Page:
Friday, September 30, 2011

Word of the Day 9/30/2011

Gridiron (noun)
1: a grate for broiling food
2: something consisting of or covered with a network
3: a football field
Examples: The former quarterback looked out at the field, recalling his many moments of glory on the gridiron.
"In the spirit of the gridiron, Jets star quarterback Mark Sanchez offers his best portrayal of Jets 1960s legend Broadway Joe Namath, down to a flashy fur coat." -- From an article in The New York Post, August 22, 2011
Did You Know?: Modern gridirons are most likely to be covered by football players, but the original gridirons were more likely to be covered with meat or fish; they were metal gratings used for broiling food over an open fire. In Middle English, such a grating was called a "gredil," a root that gave modern English both "gridiron" and "griddle." How did "gridiron" become associated with football? That happened in the late 1800s, when a white grid pattern was added to football fields to help enforce new rules about how many yards a team had to gain to keep possession of the ball. From high up in the stands, the lines made the playing fields look like cooking gridirons.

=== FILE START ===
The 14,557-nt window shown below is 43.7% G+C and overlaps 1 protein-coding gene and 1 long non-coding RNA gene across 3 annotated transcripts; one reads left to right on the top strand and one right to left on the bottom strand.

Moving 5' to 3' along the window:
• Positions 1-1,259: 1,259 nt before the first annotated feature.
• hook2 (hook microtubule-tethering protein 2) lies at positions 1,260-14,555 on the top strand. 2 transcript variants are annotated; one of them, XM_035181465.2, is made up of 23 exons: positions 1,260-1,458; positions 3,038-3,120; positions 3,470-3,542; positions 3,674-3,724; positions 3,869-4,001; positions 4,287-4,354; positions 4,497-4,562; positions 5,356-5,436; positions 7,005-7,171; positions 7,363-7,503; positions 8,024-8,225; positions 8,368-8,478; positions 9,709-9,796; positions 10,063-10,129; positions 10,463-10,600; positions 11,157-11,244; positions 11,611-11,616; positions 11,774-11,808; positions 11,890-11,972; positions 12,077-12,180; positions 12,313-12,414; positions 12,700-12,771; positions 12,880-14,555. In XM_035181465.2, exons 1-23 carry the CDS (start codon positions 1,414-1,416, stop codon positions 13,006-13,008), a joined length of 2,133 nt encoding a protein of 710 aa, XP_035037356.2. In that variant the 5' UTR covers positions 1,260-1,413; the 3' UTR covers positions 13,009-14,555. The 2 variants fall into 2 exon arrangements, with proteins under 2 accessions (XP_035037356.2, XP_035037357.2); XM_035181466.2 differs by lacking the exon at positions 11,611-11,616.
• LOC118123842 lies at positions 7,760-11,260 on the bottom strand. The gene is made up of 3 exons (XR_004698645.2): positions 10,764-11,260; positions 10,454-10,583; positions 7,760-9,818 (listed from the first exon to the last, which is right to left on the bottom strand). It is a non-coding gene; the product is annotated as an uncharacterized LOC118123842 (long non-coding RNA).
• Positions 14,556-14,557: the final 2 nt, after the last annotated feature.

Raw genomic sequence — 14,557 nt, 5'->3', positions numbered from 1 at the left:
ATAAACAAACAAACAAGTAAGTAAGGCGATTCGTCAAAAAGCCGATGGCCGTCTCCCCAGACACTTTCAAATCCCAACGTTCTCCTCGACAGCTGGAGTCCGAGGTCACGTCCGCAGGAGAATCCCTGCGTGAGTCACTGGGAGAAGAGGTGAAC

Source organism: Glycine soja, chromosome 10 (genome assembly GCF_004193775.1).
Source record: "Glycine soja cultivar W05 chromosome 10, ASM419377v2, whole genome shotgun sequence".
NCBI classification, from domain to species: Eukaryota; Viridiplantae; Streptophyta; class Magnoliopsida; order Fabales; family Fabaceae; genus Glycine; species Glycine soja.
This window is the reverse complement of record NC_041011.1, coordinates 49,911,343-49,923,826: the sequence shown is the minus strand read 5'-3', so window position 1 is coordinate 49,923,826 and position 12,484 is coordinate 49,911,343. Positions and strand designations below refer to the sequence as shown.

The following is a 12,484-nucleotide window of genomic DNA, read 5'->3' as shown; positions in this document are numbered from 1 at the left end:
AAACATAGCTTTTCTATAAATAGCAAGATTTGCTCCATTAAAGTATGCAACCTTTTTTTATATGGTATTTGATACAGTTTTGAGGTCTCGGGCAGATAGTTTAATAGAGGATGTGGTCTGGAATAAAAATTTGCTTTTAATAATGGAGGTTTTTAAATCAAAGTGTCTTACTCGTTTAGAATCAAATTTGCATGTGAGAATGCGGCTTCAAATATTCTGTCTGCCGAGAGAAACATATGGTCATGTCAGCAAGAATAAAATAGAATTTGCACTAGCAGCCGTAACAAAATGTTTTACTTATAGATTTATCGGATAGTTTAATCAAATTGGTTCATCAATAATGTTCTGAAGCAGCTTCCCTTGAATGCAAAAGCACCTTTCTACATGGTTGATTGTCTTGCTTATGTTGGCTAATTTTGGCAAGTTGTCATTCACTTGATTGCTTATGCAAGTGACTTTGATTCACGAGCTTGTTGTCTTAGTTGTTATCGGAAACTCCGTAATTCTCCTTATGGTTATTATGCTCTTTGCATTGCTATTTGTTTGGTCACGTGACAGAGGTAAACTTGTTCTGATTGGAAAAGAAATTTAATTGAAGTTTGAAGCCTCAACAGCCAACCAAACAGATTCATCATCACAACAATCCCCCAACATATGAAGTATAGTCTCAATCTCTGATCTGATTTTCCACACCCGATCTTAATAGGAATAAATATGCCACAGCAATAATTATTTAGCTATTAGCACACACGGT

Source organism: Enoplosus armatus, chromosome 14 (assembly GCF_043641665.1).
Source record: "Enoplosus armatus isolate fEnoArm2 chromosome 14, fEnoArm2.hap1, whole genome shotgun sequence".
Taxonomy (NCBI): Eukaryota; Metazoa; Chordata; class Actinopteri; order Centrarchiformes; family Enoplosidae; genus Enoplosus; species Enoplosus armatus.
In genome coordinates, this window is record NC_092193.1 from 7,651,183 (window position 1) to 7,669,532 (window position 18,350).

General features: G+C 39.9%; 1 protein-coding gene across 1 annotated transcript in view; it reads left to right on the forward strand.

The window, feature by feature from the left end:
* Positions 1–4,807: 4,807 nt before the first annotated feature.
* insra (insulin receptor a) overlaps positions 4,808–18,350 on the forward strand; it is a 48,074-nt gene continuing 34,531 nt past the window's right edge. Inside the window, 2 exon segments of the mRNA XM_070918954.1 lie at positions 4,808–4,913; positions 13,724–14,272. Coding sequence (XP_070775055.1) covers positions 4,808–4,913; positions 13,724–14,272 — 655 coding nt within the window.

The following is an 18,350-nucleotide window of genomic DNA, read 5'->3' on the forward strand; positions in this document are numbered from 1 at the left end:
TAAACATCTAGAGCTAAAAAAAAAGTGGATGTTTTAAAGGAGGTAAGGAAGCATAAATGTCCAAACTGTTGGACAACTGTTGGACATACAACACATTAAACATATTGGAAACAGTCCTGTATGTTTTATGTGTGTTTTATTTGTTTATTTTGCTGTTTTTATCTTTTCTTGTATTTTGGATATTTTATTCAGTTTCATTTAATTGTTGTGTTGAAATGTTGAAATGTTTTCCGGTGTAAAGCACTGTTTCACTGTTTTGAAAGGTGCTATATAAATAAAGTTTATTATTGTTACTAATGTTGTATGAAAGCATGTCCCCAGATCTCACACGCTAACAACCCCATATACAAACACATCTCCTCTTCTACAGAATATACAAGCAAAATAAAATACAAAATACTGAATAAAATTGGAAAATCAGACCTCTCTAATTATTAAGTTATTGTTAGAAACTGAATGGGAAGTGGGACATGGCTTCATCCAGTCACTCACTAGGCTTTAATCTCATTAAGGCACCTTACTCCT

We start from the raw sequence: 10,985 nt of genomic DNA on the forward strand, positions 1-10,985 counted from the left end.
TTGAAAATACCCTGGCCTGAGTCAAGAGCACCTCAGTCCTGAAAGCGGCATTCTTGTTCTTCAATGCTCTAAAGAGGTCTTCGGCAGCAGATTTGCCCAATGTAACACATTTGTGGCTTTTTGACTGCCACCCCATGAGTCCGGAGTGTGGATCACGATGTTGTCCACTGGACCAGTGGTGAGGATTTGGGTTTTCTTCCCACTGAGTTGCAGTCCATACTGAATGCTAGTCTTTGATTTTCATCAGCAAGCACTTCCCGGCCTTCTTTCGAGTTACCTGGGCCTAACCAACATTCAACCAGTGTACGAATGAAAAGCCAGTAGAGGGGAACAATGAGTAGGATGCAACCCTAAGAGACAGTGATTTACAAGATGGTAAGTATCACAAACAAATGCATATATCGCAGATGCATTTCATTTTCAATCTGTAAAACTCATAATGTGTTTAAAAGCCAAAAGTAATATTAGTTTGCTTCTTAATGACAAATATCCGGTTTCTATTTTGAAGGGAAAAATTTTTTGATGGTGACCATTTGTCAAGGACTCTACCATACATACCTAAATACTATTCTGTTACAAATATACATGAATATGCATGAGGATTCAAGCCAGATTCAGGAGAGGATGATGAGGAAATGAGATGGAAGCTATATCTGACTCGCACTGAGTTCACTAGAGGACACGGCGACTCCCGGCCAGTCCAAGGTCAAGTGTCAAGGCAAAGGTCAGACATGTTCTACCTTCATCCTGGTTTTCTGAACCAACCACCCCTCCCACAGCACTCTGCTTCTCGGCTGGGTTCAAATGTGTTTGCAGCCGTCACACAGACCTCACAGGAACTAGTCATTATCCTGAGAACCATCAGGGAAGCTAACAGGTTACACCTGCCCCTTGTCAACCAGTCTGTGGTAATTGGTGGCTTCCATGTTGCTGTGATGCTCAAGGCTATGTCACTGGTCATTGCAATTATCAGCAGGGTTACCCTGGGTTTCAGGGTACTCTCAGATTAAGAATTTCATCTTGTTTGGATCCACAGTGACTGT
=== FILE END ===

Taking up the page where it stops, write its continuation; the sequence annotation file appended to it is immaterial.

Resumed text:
No comments:

Post a Comment